The Company’s revenues for the year ended December 31, 2012 increased 20.2% to $284.3 million from $236.6 million in 2011 due in large part to increases in revenue from the Company’s film and joint revenue sharing arrangement segments, partially offset by lower revenue from the IMAX systems segment. The gross margin across all segments in 2012 was $152.7 million, or 53.7% of total revenue, compared to $113.2 million, or 47.9% of total revenue in 2011. The increase in gross margin is attributable to improved operating leverage and continued theater network growth.

IMAX Systems

IMAX systems revenue decreased 10.5% to $83.4 million in 2012 as compared to $93.2 million in 2011.

Revenue from sales and sales-type leases decreased 13.9% to $70.0 million in 2012 from $81.3 million in 2011, resulting primarily from the installation of fewer digital upgrades and slightly fewer systems under sales and sales-type leases as compared to the prior year. The Company recognized revenue on 12 digital upgrades and one 3D GT upgrade (from a 2D GT system) in 2012, with a total value of $5.4 million, as compared to 25 digital upgrades in 2011 with a total value of $11.6 million. Digital upgrades have lower sales prices and gross margin than a full theater installation. The Company has decided to offer digital upgrades at lower selling prices for strategic reasons since the Company believes that digital systems increase flexibility and profitability for the Company’s existing exhibition customers. The Company recognized revenue on 47 full, new theater systems which qualified as either sales or sales-type leases in 2012, with a total value of $60.7 million, as compared to 50 in 2011 with a total value of $63.4 million. There were no used systems installed in 2012, as compared to one used system with a total value of $1.2 million in 2011.

Average revenue per full, new sales and sales-type lease system was $1.3 million in 2012, which is consistent with the $1.3 million experienced in 2011. Average revenue per digital upgrade was $0.4 million in 2012, as compared to $0.5 million in 2011.

The breakdown in mix of sales and sales-type lease and joint revenue sharing arrangement installations by theater system configuration for 2012 and 2011 is outlined in the table below:

 

55


Table of Contents
     2012      2011  

Sales and Sales-type lease systems—installed and recognized

     

IMAX 3D GT

     1        1 (1) 

IMAX 3D SR

     1        —    

IMAX digital

     45        50  
  

 

 

    

 

 

 

Total new theater systems

     47        51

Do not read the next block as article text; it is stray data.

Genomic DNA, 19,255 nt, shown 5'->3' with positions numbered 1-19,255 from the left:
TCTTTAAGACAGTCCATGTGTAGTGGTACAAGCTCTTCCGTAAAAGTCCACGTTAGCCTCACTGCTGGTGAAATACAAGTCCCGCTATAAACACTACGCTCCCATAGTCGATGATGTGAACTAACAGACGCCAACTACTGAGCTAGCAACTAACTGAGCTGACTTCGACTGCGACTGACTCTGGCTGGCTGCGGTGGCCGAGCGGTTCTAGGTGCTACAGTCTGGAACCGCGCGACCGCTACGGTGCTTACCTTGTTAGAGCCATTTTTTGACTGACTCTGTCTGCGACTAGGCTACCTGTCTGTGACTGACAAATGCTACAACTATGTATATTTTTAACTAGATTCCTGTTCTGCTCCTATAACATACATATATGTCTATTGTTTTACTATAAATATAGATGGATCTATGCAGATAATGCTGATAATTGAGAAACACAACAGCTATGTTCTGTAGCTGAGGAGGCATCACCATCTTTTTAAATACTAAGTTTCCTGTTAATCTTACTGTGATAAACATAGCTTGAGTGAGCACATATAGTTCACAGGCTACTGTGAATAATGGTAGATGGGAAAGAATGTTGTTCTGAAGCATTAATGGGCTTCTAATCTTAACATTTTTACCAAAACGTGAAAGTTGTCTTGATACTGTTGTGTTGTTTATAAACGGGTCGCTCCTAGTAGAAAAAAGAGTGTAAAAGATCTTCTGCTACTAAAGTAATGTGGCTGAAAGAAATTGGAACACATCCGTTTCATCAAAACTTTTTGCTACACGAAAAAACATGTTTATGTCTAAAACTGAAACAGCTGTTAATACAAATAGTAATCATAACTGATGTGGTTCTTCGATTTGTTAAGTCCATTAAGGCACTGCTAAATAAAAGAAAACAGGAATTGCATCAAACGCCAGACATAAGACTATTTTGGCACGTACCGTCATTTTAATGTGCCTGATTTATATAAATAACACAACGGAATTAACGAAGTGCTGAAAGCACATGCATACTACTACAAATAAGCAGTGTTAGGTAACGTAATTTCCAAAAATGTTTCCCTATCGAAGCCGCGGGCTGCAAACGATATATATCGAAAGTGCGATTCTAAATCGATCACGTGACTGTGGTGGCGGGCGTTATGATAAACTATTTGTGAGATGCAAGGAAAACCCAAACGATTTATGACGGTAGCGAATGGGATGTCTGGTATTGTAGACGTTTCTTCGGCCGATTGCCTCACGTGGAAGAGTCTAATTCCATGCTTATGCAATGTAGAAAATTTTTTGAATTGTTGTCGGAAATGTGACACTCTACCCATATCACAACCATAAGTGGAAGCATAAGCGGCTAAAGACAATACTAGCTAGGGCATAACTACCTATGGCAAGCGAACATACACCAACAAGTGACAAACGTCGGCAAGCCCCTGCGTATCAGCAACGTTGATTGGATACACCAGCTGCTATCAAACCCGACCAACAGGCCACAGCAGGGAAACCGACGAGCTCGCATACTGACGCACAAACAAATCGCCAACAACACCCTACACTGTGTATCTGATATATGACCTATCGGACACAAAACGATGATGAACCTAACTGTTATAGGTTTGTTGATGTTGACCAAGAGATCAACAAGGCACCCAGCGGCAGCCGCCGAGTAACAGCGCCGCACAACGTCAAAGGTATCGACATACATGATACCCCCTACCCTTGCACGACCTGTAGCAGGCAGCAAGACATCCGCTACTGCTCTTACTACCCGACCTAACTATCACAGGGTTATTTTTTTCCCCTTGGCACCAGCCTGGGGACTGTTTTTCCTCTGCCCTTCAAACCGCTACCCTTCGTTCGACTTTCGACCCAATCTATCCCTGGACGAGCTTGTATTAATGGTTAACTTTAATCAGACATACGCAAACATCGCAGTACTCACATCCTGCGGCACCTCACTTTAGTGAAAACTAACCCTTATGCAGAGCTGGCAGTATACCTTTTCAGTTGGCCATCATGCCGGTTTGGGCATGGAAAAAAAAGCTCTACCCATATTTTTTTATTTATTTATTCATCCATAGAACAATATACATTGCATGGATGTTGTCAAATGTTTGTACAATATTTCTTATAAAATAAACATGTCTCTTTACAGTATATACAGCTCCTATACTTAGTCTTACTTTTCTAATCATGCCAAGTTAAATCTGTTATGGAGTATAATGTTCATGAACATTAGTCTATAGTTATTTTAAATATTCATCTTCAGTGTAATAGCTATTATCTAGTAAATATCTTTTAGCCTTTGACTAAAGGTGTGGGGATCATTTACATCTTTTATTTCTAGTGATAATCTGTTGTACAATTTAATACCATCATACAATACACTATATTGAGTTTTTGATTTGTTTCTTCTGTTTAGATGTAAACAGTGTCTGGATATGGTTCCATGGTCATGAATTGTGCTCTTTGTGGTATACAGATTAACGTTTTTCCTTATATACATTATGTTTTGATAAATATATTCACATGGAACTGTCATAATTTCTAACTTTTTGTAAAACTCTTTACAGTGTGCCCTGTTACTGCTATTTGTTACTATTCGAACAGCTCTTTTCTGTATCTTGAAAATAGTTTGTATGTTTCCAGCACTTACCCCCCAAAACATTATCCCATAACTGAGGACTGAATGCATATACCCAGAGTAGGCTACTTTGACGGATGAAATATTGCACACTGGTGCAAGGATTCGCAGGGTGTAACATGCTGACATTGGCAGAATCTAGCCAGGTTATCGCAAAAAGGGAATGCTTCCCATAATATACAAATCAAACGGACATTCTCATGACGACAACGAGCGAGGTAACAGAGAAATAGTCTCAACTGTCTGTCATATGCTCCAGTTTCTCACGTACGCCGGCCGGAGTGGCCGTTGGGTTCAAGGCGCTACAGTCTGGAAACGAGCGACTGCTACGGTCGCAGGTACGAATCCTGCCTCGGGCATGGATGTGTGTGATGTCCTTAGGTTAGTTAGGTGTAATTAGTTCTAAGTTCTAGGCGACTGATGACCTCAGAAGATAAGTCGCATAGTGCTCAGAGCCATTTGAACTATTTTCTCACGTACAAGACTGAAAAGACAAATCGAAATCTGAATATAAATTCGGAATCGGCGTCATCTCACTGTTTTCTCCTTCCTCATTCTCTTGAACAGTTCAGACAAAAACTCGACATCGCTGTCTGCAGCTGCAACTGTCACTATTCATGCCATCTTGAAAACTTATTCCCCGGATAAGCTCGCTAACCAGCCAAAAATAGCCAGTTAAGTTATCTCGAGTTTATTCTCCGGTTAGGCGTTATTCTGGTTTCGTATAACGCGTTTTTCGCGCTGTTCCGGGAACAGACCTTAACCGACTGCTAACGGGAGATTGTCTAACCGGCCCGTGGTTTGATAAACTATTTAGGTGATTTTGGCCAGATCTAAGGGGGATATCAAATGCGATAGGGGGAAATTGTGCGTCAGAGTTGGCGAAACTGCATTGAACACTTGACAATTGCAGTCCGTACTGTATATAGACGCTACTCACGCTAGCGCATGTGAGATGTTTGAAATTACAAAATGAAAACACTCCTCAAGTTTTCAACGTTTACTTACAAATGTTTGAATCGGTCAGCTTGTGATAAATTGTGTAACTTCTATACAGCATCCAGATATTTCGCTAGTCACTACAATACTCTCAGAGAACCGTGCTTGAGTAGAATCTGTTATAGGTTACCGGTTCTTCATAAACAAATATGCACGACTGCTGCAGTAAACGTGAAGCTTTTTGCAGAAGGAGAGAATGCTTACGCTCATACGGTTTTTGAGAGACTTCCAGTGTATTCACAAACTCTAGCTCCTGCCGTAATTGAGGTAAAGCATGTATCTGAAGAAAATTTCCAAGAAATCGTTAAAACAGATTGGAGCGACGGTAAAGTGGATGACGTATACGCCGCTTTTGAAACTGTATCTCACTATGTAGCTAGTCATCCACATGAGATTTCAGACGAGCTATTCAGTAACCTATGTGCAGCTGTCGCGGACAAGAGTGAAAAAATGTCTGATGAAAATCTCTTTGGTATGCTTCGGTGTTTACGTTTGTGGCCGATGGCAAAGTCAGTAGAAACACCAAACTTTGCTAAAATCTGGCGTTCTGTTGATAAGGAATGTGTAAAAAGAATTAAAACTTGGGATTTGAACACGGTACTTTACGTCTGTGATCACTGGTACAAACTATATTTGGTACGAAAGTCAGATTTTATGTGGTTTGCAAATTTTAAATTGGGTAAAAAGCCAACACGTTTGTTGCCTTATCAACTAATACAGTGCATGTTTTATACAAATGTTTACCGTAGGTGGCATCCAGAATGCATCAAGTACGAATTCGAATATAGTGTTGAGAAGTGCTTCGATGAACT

Upgrades of IMAX theater systems

     13        25  
  

 

 

    

 

 

 
     60        76  

IMAX digital upgrades—installed and deferred

     3        8  
  

 

 

    

 

 

 

Total sales and sales-type leases—installed

     63        84  

Joint revenue sharing arrangements—installed and operating

     

New IMAX digital theater systems

     60        86  

Upgrades of IMAX theater systems

     2        —    
  

 

 

    

 

 

 
     125        170  
  

 

 

    

 

 

 

 

(1) Includes one used IMAX 3D GT system

As noted in the table above, 3 and 8 theater systems under a digital upgrade sales arrangement were installed in 2012 and 2011, respectively, but revenue recognition was deferred. The arrangement contained provisions providing the customer with standard digital upgrades, which were installed, and a number of as-of-yet undeveloped upgrades. The Company’s policy is such that once the fair value for the undeveloped upgrade is established, the Company allocates total contract consideration, including any upgrade revenues, between the delivered and undelivered elements on a relative fair value basis and recognizes the revenue allocated to the delivered elements with their associated costs. If the arrangement is materially modified in the future such that contract consideration becomes fixed, the arrangement in its entirety would be subject to the provisions of the amended ASC 605-25 and the Company would be required to develop, absent an established selling price or third party evidence of the selling price for the undeveloped specified upgrade, a best estimated selling price for the undeveloped specified upgrade, allocate the arrangement’s consideration on a relative selling price allocation basis, and recognize revenue on the delivered elements based on that allocation.

Revenues from sales and sales-type leases include settlement revenue of $0.7 million in 2012 as compared to $3.8 million in 2011. The amount recognized in 2012 is a result of agreements entered into with customers to terminate their existing obligations pertaining to a theater in the IMAX network, whereas settlement revenue recognized in 2011 primarily relates to a consensual buyout for one uninstalled theater system.

In 2012, one of the Company’s customers acquired 3 IMAX theaters from another existing customer that had been operating under a joint revenue sharing arrangement. These theaters were purchased from IMAX under a sales arrangement. As a result of this sale transaction, the Company recorded revenue and margin of $3.0 million and $2.1 million, respectively. These above-referenced theaters were included in the Company’s 2012 signings total. In addition, during the period the Company recognized the digital upgrade of two theaters under a joint revenue sharing arrangement, which theaters were previously operated under sales/sales-type lease arrangements.